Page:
2. The Pope wants us to study the Liturgy in order to celebrate it better. The whole liturgy reveals, in its words and in its gestures, the meaning of the Christian mystery. The celebration in the vernacular (especially the impoverished vernacular of 1974 ICEL texts), and the flowering of experimentation with liturgy, has rather obscured this vital link between the words and actions of the Liturgy and the Mystery of Faith. Too often we think of liturgy as something we do, and therefore we have to make it as expressive as possible of ourselves. Instead, the Mass has an innate sense which can be obscured when it is overlaid with rituals and words of our own. I believe the reason that the Pope has returned the Extraordinary Form of the Mass to the mainstream is that he desires that there grow an organic unity between the two forms of the Mass, in order that there grow one single Roman Rite once again. Not by rescript of men in offices in Rome, but by the organic growth which comes from the prayer of the faithful. This can only come about if there is a study, and a dedication to praying the liturgy. This is why the Pope in this homily is asking us to return to the texts of the Second Vatican Council. We need to reread Sacrosanctum Concilium in order to understand what the Council actually said, and not what we have so long heard that it was meant to say by those who have a rather different understanding of the liturgy.
3. The importance of Sunday Mass. In a way it ought to go without saying, but how many people claim to be 'Catholic' while never darkening the door of a Church on a Sunday. The Sunday Mass is the hallmark of a Catholic. It is what gives us identity. It is where we experience the Incarnation, the Sacrifice of Calvary, the Resurrection and Pentecost. We were reminded during the Congress of the martyrs of the early centuries who said 'We cannot live without the Sunday Eucharist'. For many Catholics today, the Sunday Eucharist is the exception not the rule, the reserve of the old or pious, a high and remote ideal. This needs to change. And we need to be honest and recognise that those who call themselves 'Catholics' and not being part of the assembly of the People of God on Sunday, are actually practical pagans.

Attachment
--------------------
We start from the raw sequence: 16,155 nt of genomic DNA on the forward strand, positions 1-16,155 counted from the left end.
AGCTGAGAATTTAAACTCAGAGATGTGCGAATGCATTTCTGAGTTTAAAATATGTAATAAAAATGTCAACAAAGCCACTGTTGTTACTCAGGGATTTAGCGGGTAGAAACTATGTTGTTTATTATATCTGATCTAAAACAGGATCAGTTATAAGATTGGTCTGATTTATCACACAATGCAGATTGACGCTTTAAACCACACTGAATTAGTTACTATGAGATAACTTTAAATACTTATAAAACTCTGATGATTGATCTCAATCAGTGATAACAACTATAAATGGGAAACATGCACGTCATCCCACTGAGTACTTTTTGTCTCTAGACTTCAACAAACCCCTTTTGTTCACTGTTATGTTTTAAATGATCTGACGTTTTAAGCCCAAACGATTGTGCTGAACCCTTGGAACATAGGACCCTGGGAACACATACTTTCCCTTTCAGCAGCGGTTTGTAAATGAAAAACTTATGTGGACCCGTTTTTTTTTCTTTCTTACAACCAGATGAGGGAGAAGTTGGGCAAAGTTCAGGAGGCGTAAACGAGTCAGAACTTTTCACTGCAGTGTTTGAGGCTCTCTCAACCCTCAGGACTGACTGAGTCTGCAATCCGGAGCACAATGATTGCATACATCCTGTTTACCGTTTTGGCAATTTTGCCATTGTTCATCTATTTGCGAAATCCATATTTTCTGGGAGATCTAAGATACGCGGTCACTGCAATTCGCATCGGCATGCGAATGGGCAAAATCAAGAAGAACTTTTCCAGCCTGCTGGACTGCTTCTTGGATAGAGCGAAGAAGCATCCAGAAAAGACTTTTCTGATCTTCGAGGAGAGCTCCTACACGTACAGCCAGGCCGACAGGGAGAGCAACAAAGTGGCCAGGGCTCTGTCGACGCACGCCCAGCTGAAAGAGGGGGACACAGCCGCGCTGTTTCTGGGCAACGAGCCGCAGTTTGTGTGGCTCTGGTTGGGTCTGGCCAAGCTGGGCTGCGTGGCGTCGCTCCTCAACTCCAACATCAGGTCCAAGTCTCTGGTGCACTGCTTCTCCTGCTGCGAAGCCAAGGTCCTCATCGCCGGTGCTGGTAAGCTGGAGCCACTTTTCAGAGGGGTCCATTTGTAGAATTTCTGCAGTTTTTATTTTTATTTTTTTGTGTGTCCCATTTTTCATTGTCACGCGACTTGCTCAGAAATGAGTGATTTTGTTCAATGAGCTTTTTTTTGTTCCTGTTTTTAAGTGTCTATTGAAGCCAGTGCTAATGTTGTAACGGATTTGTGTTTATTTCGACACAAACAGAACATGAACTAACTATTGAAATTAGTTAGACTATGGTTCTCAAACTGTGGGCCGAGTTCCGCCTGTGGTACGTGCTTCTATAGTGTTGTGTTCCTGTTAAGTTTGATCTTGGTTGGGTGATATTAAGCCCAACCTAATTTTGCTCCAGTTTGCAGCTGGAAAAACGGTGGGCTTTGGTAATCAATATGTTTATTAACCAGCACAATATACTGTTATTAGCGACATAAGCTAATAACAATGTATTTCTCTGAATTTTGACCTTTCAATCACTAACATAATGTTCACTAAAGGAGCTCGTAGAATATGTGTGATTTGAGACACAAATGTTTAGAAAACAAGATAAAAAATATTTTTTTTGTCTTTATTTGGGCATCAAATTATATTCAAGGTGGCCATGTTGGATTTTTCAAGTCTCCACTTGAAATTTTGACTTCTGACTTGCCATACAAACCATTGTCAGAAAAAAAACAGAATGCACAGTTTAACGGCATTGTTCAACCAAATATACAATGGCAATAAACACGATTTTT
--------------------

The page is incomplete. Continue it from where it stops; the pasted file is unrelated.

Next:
4. The Pope wants us to prepare better for receiving Holy Communion. Certainly more regular confession of sin is necessary. Even among those Catholics who continue to go to Mass every Sunday, there are very few who really take the Sacrament of Reconciliation very seriously. Once or twice a year before the major feasts is not even really a minimum if Penance is going to be a real lived part of our Christian lives. Monthly confession should be the rule for all Catholics. Not as a law, but so as to open the floodgates of grace. As the Pope says in the homily, "Sin in fact, especially serious sin, impedes the action of Eucharistic grace within us."